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Back to July Ed Reporter
Education Reporter
NUMBER 186 THE NEWSPAPER OF EDUCATION RIGHTS JULY 2001

Coalition Wants to Censor Abstinence Education
MANALAPAN, NJ - A parent backlash to a draconian zero-tolerance policy has forced change in this solidly middle-class New Jersey suburb. Parents outraged by the automatic suspension of elementary-school children for off-the-cuff verbal "threats" hired lawyers and forced their local school board to halt the suspensions. The Manalapan-Englishtown Regional School District will now implement a saner policy of allowing teachers and principals to address student infractions.

The school district adopted its "zero" policy at the behest of the county prosecutor following the shootings at Santana High School in California in March. The superintendent and principals began meting out suspensions to any student who used words that could possibly constitute a threat. According to the New York Times (5-17-01), about 50 children were suspended over a six-week period after the policy was adopted, compared to none last year. Most of them were in kindergarten through 3rd grade, and all had police files created documenting their misdeeds.

The school board has now pledged to "review" the police file of each suspended student and attempt to expunge the record "if the punishment seemed unfair." According to the Rutherford Institute, many of the suspensions were "not only carried out in an overzealous manner, but defied common sense":

  • A 10-year-old girl was suspended for three days for murmuring "I could kill her," in reference to a teacher who refused to allow her to go to the bathroom, causing her to have an accident.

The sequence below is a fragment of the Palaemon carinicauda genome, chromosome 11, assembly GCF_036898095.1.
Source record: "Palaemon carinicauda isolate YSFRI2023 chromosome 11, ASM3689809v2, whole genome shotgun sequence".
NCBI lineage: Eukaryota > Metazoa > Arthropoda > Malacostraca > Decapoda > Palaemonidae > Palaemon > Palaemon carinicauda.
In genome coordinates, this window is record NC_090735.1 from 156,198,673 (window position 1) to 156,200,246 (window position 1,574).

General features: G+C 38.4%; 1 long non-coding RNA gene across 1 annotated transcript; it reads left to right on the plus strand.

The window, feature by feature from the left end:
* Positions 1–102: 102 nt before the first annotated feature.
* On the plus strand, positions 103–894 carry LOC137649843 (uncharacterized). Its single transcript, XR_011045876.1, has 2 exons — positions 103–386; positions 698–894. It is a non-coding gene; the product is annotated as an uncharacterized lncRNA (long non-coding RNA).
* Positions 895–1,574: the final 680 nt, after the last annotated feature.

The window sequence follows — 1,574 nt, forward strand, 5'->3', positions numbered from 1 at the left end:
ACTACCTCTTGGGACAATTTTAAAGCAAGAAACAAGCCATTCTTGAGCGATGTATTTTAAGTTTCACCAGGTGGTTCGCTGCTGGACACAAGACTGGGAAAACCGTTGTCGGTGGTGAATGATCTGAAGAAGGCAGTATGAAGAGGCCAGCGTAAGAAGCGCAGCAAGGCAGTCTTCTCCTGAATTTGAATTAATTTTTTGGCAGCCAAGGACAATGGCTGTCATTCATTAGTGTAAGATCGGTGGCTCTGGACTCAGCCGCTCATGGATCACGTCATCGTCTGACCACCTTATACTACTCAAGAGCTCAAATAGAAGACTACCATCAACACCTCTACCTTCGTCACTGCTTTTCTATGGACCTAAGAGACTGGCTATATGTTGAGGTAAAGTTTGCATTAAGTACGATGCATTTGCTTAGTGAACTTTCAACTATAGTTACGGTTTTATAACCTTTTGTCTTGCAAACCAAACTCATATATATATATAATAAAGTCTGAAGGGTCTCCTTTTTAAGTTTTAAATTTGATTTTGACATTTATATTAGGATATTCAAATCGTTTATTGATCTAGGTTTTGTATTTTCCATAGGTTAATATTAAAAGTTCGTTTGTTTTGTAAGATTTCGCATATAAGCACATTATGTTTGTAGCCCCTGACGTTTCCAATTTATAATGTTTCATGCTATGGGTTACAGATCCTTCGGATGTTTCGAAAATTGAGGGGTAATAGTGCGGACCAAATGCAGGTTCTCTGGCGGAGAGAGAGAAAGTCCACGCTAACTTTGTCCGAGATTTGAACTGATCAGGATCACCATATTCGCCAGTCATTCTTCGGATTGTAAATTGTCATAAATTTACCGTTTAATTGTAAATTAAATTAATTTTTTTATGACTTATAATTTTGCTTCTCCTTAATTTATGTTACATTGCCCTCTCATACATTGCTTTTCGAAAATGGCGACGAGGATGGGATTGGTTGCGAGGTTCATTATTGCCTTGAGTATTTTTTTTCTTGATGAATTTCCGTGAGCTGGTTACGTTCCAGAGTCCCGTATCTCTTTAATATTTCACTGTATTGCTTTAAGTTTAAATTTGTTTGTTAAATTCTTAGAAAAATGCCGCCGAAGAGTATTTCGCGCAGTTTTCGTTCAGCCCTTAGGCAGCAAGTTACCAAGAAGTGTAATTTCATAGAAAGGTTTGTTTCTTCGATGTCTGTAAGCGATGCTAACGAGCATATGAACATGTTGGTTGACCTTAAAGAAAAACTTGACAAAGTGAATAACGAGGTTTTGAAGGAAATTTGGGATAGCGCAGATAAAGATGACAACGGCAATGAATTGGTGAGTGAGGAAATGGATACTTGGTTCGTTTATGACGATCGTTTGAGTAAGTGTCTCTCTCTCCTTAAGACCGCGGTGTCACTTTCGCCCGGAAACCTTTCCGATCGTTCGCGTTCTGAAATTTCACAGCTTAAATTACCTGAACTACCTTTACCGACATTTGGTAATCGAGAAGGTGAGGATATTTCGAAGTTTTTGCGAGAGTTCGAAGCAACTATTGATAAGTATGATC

• A 10-year-old boy was similarly punished after he muttered "I oughtta murder his face," when a classmate trashed his desk.

  • Yet another student, in discussing the school's new policy, wondered aloud on the school bus what would happen if students substituted the word "doughnut" for the word "kill." When his comments were overheard - consisting of "I'll give you a doughnut" and "It will be so big and I'll put sprinkles on it" - and reported to school authorities, he was suspended for three weeks.

Although some parents were initially in favor of a tougher school policy, most view the end result as trampling on their children's civil rights. "They're suspending babies for saying things they hear everywhere they go," one mother told the New York Times.

The U.S. Department of Education, which helped fuel the fire for zero-tolerance policies with its "Safe and Drug-Free Schools" initiative, is now warning the 90% of school districts nationwide who have implemented such policies to beware, and is compiling a new handbook in conjunction with the Secret Service on how better to evaluate threats.

The American Bar Association (ABA) has also gotten into the act. A February 2001 ABA resolution opposing zero-tolerance policies admits: "Zero tolerance has become a one-size-fits-all solution to all the problems schools confront. It has redefined students as criminals, with unfortunate consequences."

The resolution recommends a return to "school discipline policies that are grounded in common sense, and that are sensitive to student safety and the educational needs of all students."

(See also "Zero Tolerance Equals Zero Thinking".)


 
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